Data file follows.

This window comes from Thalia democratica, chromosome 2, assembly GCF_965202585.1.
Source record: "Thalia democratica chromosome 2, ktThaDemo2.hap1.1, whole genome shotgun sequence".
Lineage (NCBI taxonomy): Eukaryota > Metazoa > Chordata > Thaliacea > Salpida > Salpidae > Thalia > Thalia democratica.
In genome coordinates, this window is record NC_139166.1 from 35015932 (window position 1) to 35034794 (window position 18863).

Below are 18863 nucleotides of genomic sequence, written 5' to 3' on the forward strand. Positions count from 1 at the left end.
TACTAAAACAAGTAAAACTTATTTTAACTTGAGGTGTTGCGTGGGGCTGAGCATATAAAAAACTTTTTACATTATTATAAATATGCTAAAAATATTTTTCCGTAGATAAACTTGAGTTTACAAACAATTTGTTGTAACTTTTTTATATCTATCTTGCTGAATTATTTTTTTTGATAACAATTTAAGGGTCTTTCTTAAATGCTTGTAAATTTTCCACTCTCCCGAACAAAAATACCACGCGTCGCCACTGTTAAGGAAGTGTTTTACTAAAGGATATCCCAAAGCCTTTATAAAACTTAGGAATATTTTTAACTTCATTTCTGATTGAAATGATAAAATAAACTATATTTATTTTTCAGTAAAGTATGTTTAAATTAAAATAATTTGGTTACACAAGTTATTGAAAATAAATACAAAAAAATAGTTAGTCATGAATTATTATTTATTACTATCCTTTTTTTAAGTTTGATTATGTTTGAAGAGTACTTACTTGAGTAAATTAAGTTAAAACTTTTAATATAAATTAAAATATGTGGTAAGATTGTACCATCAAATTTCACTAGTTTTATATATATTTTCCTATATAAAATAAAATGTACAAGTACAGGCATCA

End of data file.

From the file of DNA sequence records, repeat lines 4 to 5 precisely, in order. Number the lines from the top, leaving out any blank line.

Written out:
In genome coordinates, this window is record NC_139166.1 from 35015932 (window position 1) to 35034794 (window position 18863).

Below are 18863 nucleotides of genomic sequence, written 5' to 3' on the forward strand. Positions count from 1 at the left end.